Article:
A few weeks ago, I run an audit on my site to try and catch accessibility issues. I done a similar audit at the end of last year. I want this website to be as accessible as possible to all readers. That does not mean people who must use screen readers to access websites. Accessibility means that everyone from those who are slightly visually impaired to those who cannot see at all to those who have no additional needs can access my website easily.
I try to the best of my ability to adhere to semantic HTML standards which help make content easy for screen readers to access (there are many other benefits to semantic HTML, too). I have also tried my best to make the website run well on mobile devices. To the extent I am aware, I am doing a pretty good job with mobile responsiveness. I am proud of this because I think the web should be accessible to everyone. I am not a master of accessibility but I do try.
A focus on content
As I mentioned earlier, I mainly write content on my blog. That’s something that is central to everything on the site. I have thought about how to make content easy to access in terms of what pages I need and, importantly, what pages I do not need. I often write content in a blog post that would otherwise be a page just because I know that another page changes the architecture of my site. When you come here, you should expect content. This is a blog, after all.
If you have your own site, what you make will not be hosted on a social media platform or whatever else. How you show your content will be in your control. Do you want blue headings like me? You can make them. Do you want images that get bigger when you click on them? You can probably add that to your site.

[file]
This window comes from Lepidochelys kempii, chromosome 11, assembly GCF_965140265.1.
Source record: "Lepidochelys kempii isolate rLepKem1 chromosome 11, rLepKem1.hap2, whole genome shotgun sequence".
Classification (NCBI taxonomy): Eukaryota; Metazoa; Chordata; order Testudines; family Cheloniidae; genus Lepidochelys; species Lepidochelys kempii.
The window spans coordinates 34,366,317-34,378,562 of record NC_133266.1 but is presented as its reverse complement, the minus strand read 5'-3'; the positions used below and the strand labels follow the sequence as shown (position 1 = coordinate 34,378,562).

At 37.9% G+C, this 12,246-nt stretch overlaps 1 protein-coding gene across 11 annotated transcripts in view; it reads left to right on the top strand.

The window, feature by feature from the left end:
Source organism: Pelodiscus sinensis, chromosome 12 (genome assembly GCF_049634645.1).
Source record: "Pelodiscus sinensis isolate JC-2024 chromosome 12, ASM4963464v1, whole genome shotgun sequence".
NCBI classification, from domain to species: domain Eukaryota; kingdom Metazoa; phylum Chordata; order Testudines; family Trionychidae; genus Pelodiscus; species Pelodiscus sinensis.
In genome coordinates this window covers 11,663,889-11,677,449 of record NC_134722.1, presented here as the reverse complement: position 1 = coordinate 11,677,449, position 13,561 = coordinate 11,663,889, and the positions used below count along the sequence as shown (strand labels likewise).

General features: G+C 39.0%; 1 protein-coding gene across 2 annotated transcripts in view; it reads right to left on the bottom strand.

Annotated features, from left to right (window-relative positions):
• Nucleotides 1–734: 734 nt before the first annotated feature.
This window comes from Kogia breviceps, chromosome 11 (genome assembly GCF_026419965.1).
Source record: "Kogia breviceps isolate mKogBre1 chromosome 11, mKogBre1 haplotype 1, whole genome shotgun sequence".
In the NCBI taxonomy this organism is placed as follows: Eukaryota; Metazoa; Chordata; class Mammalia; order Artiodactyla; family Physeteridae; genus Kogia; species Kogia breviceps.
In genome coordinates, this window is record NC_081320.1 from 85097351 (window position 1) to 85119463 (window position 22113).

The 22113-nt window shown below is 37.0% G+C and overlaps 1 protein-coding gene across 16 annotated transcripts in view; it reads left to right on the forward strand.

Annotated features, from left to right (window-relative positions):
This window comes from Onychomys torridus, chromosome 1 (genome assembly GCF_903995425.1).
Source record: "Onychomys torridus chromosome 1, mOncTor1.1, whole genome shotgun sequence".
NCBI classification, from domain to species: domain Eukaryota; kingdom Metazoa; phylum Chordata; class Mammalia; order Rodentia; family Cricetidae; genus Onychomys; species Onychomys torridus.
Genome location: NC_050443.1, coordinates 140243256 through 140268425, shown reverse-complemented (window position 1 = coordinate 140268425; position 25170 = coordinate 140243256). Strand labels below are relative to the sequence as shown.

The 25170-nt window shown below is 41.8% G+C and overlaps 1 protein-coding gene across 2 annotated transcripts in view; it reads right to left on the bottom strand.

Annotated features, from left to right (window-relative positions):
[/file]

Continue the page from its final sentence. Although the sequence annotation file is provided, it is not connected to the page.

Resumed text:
How can you create a site like this by yourself?
If you are comfortable with web development, I would recommend checking out Jekyll and investigating how to get started. Try the most basic, out-of-the-box configuration and see what you think. Experiment and make changes to the default template to see what you can make for yourself. You don’t need to start your site from scratch: there are plenty of templates out there beyond the default one that you can use to build your site.
P.S. If you want to see the template I built a while ago using code from this site, check out No Cruft Jekyll.
If you are not comfortable with web development, check out WordPress, Carrd, and perhaps do your own research on tools you can use to host your website. I have only used a few but there are so many out there that might be good for you. If you need help, I’d recommend checking out the IndieWeb Getting Started guide. The IndieWeb guide has a lot of tips on how to get started. Some examples from that page of ways you can host your own website include:
- WordPress (like I suggested)
As you explore how to build your site, think about what you want your site to do. What do you want to appear on your site? What content do you want to share? Don’t expect to know all the answers to these questions on day one, however: your site will naturally change as you do. But thinking about what you want to appear on your site gives you a good starting place. Maybe you just want an about page. Or maybe you want a blog. It’s up to you.
Above all, have fun. Seriously. Building a website can be an incredibly interesting endeavour. I have taken great pleasure in building this one out because not only is it technically challenging (although it doesn’t need to be if you use a tool like WordPress) but also because I have control over all of the content I put on this site. If you have a website, you can decide how it looks, how content like images and posts appear, and more. You become a webmaster!
I think it’s cool when people have their own personal websites.
If you build a personal website, let me know at email@example.com. I’d love to learn about what you are doing!